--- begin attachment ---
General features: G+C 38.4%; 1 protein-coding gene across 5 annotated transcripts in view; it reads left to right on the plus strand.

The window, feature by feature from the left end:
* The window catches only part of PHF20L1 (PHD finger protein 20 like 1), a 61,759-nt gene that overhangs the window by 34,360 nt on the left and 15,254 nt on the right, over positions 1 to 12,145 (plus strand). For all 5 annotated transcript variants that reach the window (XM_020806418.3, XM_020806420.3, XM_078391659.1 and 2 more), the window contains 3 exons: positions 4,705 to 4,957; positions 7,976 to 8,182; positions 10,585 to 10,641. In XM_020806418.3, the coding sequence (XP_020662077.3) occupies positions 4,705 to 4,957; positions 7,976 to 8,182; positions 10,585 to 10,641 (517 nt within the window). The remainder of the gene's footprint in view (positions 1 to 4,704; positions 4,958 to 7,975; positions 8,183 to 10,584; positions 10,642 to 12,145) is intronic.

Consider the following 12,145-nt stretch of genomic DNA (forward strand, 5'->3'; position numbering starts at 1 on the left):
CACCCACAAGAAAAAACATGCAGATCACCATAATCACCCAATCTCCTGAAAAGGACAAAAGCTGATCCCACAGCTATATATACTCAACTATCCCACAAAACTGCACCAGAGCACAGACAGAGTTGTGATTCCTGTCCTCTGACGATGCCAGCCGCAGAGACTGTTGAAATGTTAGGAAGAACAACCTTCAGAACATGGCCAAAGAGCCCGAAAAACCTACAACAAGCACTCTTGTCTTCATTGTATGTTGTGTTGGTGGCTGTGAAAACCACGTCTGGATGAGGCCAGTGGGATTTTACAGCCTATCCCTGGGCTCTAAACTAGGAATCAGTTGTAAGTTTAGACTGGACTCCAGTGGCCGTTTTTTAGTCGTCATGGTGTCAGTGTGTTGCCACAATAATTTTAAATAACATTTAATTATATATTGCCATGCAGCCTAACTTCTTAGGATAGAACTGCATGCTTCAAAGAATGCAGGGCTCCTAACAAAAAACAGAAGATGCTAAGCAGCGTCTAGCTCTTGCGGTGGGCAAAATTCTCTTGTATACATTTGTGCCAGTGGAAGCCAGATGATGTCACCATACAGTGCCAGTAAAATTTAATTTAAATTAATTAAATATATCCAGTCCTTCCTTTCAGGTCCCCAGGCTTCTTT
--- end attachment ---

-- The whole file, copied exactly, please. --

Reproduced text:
General features: G+C 38.4%; 1 protein-coding gene across 5 annotated transcripts in view; it reads left to right on the plus strand.

The window, feature by feature from the left end:
* The window catches only part of PHF20L1 (PHD finger protein 20 like 1), a 61,759-nt gene that overhangs the window by 34,360 nt on the left and 15,254 nt on the right, over positions 1 to 12,145 (plus strand). For all 5 annotated transcript variants that reach the window (XM_020806418.3, XM_020806420.3, XM_078391659.1 and 2 more), the window contains 3 exons: positions 4,705 to 4,957; positions 7,976 to 8,182; positions 10,585 to 10,641. In XM_020806418.3, the coding sequence (XP_020662077.3) occupies positions 4,705 to 4,957; positions 7,976 to 8,182; positions 10,585 to 10,641 (517 nt within the window). The remainder of the gene's footprint in view (positions 1 to 4,704; positions 4,958 to 7,975; positions 8,183 to 10,584; positions 10,642 to 12,145) is intronic.

Consider the following 12,145-nt stretch of genomic DNA (forward strand, 5'->3'; position numbering starts at 1 on the left):
CACCCACAAGAAAAAACATGCAGATCACCATAATCACCCAATCTCCTGAAAAGGACAAAAGCTGATCCCACAGCTATATATACTCAACTATCCCACAAAACTGCACCAGAGCACAGACAGAGTTGTGATTCCTGTCCTCTGACGATGCCAGCCGCAGAGACTGTTGAAATGTTAGGAAGAACAACCTTCAGAACATGGCCAAAGAGCCCGAAAAACCTACAACAAGCACTCTTGTCTTCATTGTATGTTGTGTTGGTGGCTGTGAAAACCACGTCTGGATGAGGCCAGTGGGATTTTACAGCCTATCCCTGGGCTCTAAACTAGGAATCAGTTGTAAGTTTAGACTGGACTCCAGTGGCCGTTTTTTAGTCGTCATGGTGTCAGTGTGTTGCCACAATAATTTTAAATAACATTTAATTATATATTGCCATGCAGCCTAACTTCTTAGGATAGAACTGCATGCTTCAAAGAATGCAGGGCTCCTAACAAAAAACAGAAGATGCTAAGCAGCGTCTAGCTCTTGCGGTGGGCAAAATTCTCTTGTATACATTTGTGCCAGTGGAAGCCAGATGATGTCACCATACAGTGCCAGTAAAATTTAATTTAAATTAATTAAATATATCCAGTCCTTCCTTTCAGGTCCCCAGGCTTCTTT